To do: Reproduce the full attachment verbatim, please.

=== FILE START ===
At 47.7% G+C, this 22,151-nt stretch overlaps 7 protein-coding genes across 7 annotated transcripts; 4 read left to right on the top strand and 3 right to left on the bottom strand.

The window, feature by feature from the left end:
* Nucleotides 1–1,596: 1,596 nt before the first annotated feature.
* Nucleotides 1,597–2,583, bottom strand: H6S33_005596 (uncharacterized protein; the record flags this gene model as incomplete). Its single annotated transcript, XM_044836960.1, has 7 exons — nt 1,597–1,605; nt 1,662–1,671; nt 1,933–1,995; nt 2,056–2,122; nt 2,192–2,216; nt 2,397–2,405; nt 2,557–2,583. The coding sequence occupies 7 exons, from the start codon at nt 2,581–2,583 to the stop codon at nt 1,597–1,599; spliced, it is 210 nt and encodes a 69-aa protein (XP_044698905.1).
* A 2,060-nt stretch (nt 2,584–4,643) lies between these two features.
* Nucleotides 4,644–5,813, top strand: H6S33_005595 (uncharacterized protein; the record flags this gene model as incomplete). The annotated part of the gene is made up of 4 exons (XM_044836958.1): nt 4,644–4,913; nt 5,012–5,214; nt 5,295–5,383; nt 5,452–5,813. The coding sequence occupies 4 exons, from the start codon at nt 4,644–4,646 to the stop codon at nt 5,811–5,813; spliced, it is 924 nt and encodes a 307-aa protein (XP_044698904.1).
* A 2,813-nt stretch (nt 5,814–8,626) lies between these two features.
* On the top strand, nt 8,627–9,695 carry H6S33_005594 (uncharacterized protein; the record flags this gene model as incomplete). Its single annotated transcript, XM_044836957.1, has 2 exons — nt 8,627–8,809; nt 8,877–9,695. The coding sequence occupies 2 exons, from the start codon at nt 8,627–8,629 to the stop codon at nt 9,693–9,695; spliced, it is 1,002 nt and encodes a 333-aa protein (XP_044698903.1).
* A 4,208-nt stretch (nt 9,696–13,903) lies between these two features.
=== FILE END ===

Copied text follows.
At 47.7% G+C, this 22,151-nt stretch overlaps 7 protein-coding genes across 7 annotated transcripts; 4 read left to right on the top strand and 3 right to left on the bottom strand.

The window, feature by feature from the left end:
* Nucleotides 1–1,596: 1,596 nt before the first annotated feature.
* Nucleotides 1,597–2,583, bottom strand: H6S33_005596 (uncharacterized protein; the record flags this gene model as incomplete). Its single annotated transcript, XM_044836960.1, has 7 exons — nt 1,597–1,605; nt 1,662–1,671; nt 1,933–1,995; nt 2,056–2,122; nt 2,192–2,216; nt 2,397–2,405; nt 2,557–2,583. The coding sequence occupies 7 exons, from the start codon at nt 2,581–2,583 to the stop codon at nt 1,597–1,599; spliced, it is 210 nt and encodes a 69-aa protein (XP_044698905.1).
* A 2,060-nt stretch (nt 2,584–4,643) lies between these two features.
* Nucleotides 4,644–5,813, top strand: H6S33_005595 (uncharacterized protein; the record flags this gene model as incomplete). The annotated part of the gene is made up of 4 exons (XM_044836958.1): nt 4,644–4,913; nt 5,012–5,214; nt 5,295–5,383; nt 5,452–5,813. The coding sequence occupies 4 exons, from the start codon at nt 4,644–4,646 to the stop codon at nt 5,811–5,813; spliced, it is 924 nt and encodes a 307-aa protein (XP_044698904.1).
* A 2,813-nt stretch (nt 5,814–8,626) lies between these two features.
* On the top strand, nt 8,627–9,695 carry H6S33_005594 (uncharacterized protein; the record flags this gene model as incomplete). Its single annotated transcript, XM_044836957.1, has 2 exons — nt 8,627–8,809; nt 8,877–9,695. The coding sequence occupies 2 exons, from the start codon at nt 8,627–8,629 to the stop codon at nt 9,693–9,695; spliced, it is 1,002 nt and encodes a 333-aa protein (XP_044698903.1).
* A 4,208-nt stretch (nt 9,696–13,903) lies between these two features.